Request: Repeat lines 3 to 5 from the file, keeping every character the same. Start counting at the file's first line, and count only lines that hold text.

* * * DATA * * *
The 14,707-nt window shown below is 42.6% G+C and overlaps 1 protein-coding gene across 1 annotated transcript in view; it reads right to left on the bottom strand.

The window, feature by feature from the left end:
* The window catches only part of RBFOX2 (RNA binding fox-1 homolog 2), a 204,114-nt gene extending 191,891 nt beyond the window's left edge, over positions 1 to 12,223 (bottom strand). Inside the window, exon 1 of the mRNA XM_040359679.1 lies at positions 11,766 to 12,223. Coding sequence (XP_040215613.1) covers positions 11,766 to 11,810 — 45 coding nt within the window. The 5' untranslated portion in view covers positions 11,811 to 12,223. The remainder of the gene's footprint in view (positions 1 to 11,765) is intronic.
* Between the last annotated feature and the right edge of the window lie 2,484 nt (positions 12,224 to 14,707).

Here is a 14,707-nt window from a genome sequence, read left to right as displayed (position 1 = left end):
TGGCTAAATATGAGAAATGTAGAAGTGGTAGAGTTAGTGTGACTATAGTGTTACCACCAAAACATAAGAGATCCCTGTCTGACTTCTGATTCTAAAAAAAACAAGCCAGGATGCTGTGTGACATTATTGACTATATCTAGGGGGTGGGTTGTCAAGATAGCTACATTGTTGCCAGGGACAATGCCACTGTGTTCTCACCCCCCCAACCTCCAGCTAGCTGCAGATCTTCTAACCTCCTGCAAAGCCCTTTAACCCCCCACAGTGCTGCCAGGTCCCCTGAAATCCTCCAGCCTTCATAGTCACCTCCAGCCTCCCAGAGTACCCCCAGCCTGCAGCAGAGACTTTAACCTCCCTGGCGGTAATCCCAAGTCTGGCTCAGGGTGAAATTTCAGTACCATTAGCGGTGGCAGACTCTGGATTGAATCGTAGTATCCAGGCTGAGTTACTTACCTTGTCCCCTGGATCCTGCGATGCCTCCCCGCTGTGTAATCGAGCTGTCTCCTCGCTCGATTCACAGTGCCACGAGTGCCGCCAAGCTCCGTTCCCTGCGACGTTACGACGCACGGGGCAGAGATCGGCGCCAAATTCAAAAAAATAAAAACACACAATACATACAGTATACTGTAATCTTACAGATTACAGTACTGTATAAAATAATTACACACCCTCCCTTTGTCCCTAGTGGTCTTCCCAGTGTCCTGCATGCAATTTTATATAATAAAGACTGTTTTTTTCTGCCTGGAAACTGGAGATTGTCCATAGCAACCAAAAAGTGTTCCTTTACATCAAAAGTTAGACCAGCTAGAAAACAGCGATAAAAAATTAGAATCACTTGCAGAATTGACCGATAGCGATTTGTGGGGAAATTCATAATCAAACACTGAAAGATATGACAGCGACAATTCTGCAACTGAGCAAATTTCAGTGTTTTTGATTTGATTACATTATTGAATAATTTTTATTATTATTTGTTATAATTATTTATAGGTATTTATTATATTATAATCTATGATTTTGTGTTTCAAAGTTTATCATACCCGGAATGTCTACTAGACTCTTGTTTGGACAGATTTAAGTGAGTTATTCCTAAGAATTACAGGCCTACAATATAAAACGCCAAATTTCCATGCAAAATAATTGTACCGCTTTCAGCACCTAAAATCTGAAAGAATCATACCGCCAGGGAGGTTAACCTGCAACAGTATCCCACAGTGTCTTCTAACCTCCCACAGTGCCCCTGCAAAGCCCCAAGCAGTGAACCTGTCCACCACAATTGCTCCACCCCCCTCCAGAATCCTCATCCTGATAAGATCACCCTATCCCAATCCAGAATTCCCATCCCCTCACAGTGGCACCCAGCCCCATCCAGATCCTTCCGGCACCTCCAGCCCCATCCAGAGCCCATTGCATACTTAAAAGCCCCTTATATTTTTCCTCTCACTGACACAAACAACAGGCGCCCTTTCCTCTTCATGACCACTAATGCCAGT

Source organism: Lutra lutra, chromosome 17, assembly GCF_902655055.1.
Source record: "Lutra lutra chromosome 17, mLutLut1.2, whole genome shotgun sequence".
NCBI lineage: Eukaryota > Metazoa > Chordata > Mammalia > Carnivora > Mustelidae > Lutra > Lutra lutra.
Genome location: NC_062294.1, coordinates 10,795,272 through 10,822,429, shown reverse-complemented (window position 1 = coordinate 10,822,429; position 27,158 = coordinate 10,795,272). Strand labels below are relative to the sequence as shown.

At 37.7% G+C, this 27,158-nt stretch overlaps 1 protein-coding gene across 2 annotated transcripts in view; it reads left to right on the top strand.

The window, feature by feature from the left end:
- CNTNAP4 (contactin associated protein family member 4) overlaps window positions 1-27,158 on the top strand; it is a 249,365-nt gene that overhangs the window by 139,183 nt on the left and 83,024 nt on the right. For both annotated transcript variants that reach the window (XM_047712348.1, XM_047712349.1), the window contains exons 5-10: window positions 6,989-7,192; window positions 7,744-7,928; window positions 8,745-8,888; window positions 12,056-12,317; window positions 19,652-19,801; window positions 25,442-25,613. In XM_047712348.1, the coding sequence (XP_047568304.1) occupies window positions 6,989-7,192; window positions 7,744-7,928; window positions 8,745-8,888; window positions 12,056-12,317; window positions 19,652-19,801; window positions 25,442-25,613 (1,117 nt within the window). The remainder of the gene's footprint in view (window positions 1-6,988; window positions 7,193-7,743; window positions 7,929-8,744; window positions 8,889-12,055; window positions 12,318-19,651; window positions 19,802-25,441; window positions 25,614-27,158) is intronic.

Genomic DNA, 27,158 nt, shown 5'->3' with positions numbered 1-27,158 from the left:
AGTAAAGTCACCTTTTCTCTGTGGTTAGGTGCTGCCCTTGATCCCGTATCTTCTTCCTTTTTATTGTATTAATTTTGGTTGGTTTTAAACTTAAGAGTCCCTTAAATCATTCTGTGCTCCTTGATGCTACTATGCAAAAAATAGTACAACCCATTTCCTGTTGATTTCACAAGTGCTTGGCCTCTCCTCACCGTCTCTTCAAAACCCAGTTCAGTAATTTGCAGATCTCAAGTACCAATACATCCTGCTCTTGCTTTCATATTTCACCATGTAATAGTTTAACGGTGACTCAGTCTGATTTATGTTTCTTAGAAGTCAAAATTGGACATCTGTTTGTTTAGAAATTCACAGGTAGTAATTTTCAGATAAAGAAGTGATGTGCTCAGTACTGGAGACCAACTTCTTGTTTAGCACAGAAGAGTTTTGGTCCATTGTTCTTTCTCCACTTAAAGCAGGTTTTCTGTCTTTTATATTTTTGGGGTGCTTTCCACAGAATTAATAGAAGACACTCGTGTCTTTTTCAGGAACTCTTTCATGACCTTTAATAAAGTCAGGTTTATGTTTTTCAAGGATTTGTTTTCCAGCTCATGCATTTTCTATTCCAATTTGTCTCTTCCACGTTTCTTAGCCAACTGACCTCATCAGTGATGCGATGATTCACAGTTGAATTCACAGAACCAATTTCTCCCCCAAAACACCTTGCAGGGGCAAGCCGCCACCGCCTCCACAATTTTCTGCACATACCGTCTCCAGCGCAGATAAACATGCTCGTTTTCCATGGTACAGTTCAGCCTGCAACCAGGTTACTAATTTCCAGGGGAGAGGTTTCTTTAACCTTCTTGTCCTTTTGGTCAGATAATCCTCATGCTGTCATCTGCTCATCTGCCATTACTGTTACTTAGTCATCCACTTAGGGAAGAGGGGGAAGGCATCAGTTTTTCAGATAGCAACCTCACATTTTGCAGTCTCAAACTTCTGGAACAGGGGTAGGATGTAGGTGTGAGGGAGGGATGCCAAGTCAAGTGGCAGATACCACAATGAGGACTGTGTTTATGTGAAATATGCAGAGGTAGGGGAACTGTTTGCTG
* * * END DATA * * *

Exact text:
* The window catches only part of RBFOX2 (RNA binding fox-1 homolog 2), a 204,114-nt gene extending 191,891 nt beyond the window's left edge, over positions 1 to 12,223 (bottom strand). Inside the window, exon 1 of the mRNA XM_040359679.1 lies at positions 11,766 to 12,223. Coding sequence (XP_040215613.1) covers positions 11,766 to 11,810 — 45 coding nt within the window. The 5' untranslated portion in view covers positions 11,811 to 12,223. The remainder of the gene's footprint in view (positions 1 to 11,765) is intronic.
* Between the last annotated feature and the right edge of the window lie 2,484 nt (positions 12,224 to 14,707).

Here is a 14,707-nt window from a genome sequence, read left to right as displayed (position 1 = left end):